Industrial Revolution Pollution Suppresses Succession in Lichen Communities

Lichens are indicators of air pollution and ecosystem health. In London parks, researchers found that historical pollution may have decreased the lichen diversity. Sulfur emissions from the Industrial Revolution and modern nitrogen emissions stall the growth of lichens on urban trees hinting at larger effects on ecosystem health.

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Some Soil Microbes Don’t Mind Our Camping Trips

Have you ever thought about the microorganisms living under your tent while you’re camping? It may seem like setting up the tent and trampling all over the campsite may harm the organisms that live in the soil but new study in the Arizona savanna turns that idea on its head. Read on to learn about camping resistant plants, microbes, and resiliency of this awesome ecosystem.

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From Cropland to Cities: Aerial Transport of Fungi

How connected are our farms to our cities? If you are a flying fungus, they may be very connected! In a new study, researchers from De Paul University found fungi from the soil on the rooftops of Chicago and wondered why. It turns out, small fungal spores can travel from agricultural fields through the air into the cities and form friendships with the city-dwelling plants. Understanding how these spores move from agriculture to cities could help researchers develop new insight of the urban ecosystem.

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Right Place Wrong Time: Timing Mismatches Between Humans and Plants at Mount Rainier National Park

In a recent study using crowd-sourced data, Harvard researchers found that National Park visitors may increasingly visit the parks at the wrong time and the small window when most of the wildflowers bloom. At Mount Rainier National Park, early snowmelt means the plants flower before the majority of tourists visit the park. With climate change, these timing mismatches will become more common, however small changes to human behavior may put the flowers and and the humans that admire them back in sync.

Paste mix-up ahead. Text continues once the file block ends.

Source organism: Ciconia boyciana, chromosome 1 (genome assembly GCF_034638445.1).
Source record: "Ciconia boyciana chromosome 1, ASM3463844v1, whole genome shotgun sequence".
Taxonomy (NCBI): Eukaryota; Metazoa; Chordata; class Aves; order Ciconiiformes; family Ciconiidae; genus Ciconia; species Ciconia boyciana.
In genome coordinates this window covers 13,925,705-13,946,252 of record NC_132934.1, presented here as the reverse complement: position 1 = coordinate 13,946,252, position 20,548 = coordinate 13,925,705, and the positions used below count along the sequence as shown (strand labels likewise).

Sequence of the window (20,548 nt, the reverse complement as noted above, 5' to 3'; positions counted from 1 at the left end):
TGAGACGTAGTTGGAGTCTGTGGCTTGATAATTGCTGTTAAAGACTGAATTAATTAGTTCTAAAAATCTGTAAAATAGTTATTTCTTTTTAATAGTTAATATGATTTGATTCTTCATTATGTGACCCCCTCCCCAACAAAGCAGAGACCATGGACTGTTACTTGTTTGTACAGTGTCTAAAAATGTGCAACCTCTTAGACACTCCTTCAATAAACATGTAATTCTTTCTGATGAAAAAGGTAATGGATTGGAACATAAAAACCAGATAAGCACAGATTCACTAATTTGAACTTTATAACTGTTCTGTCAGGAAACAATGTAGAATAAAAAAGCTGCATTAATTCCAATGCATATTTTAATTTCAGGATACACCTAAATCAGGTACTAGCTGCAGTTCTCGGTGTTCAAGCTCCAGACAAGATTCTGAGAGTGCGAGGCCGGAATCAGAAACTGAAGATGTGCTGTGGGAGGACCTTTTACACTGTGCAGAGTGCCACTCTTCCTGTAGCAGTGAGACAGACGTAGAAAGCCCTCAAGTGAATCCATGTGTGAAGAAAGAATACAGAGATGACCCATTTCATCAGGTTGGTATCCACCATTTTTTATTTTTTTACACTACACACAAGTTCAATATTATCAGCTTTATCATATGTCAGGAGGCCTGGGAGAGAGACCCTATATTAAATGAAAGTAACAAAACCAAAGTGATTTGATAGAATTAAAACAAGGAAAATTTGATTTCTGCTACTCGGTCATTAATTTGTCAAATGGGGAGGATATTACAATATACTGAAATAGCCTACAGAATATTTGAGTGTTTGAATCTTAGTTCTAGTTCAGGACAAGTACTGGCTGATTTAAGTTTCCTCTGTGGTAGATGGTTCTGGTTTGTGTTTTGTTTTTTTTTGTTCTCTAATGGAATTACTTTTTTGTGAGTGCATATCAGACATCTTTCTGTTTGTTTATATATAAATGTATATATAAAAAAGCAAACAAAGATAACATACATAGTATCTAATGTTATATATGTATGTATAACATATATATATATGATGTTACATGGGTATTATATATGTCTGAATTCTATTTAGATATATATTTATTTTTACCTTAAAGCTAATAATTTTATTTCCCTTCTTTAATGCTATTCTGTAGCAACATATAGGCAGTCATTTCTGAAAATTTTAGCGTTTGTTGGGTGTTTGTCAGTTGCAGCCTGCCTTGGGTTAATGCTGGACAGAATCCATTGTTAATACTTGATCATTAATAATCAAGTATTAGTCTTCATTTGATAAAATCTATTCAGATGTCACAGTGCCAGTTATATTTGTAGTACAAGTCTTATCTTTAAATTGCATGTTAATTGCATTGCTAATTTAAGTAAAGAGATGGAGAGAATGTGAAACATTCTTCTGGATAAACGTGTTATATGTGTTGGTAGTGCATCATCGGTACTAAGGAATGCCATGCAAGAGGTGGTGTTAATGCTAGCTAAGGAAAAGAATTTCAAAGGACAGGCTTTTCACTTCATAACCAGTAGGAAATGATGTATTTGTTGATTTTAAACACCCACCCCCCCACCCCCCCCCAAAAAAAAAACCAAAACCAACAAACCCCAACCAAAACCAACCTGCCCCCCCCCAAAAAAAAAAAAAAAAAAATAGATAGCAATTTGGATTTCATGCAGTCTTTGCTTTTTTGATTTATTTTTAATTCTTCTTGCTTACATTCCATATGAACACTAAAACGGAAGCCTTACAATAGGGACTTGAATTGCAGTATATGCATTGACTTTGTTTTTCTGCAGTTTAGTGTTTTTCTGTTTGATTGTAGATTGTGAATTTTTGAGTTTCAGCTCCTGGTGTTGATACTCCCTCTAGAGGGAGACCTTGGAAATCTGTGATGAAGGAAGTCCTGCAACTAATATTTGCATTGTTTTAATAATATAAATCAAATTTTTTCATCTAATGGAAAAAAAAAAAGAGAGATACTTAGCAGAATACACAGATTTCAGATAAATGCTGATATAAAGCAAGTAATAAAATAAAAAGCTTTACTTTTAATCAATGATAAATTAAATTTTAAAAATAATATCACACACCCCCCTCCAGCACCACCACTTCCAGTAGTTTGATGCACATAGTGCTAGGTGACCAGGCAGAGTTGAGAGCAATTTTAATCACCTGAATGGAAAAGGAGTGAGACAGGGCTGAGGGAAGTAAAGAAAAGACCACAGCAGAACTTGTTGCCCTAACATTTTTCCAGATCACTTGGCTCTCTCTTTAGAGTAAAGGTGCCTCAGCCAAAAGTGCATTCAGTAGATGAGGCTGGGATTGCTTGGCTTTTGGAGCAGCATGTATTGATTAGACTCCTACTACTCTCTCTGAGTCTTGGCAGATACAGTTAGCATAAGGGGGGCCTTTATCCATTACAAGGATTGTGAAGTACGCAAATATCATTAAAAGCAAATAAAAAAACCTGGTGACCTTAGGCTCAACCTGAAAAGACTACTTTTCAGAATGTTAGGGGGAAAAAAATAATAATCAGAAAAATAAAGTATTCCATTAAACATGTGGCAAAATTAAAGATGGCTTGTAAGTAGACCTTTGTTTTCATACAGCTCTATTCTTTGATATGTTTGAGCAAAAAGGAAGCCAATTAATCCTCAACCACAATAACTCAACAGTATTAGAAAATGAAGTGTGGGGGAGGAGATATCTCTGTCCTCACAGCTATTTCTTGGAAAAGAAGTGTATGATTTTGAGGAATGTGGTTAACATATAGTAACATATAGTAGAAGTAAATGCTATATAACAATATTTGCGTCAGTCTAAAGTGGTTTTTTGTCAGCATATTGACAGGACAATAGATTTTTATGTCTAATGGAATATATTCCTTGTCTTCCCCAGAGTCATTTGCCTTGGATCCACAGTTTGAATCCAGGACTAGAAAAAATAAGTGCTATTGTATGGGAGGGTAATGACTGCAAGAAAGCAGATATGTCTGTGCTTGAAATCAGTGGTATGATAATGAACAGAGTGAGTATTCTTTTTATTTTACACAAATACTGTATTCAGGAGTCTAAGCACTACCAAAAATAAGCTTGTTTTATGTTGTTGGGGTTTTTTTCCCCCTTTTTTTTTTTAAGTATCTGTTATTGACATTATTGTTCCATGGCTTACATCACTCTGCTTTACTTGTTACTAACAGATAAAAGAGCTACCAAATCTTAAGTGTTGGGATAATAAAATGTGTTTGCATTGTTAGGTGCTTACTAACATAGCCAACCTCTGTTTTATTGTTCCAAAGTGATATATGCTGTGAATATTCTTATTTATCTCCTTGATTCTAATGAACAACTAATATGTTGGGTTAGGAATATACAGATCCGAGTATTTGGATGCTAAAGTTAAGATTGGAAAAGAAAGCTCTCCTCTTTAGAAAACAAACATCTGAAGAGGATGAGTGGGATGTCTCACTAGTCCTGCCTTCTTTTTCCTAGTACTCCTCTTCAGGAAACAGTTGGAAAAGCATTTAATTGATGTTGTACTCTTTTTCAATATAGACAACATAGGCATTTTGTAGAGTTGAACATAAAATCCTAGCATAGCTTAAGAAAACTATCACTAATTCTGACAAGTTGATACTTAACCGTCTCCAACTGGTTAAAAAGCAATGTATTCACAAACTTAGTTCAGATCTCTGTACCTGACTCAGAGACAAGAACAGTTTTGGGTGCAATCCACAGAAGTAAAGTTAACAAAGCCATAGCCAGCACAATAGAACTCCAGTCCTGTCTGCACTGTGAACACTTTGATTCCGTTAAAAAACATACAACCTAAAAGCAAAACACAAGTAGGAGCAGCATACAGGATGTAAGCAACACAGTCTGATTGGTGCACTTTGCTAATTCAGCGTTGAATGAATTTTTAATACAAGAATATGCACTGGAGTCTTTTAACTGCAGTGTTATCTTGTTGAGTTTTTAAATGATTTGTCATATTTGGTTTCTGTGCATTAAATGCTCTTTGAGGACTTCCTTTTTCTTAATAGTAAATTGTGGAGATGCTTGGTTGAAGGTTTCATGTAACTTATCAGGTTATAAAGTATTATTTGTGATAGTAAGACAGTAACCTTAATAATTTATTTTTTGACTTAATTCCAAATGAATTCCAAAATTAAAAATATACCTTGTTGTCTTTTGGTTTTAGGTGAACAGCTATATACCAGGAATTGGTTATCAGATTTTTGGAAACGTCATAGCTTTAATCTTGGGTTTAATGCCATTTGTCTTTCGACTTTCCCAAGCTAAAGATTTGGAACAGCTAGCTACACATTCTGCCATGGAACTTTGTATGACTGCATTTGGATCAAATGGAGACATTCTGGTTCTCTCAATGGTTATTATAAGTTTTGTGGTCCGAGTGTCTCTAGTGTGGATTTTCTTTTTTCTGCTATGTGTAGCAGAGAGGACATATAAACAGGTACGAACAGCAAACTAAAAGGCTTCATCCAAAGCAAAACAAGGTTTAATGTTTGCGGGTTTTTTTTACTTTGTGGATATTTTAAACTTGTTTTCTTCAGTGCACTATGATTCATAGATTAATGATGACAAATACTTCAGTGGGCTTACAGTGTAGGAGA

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Seeking Common Ground…Using Earthworms

Nearly everyone on earth has seen an earthworm squirming on the sidewalk after a rainstorm but are we all seeing the same species? A group of researchers wants to understand the similarities in urban earthworm populations in cities around the world. If there are the same species on opposite sides of the ocean, what does this mean for biodiversity within the urban ecosystems many of us call home?

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What Smokey the Bear didn’t know about invasive species

Fires are increasing across the United States and researchers are looking to weed out the one of the culprits — invasive grasses. Using information from fires and non-native grass invasion across the country, researchers from the University of Massachusetts, Amherst set out to determine if invasive grasses increase the number of fires across the United States. Of the twelve grass species analyzed, 66% increased fire frequency, adding another layer to the complexity of managing wildfires. As individuals we can help halt this “grass-fire cycle” by reducing the spread of invasive grasses and human-caused sparks.

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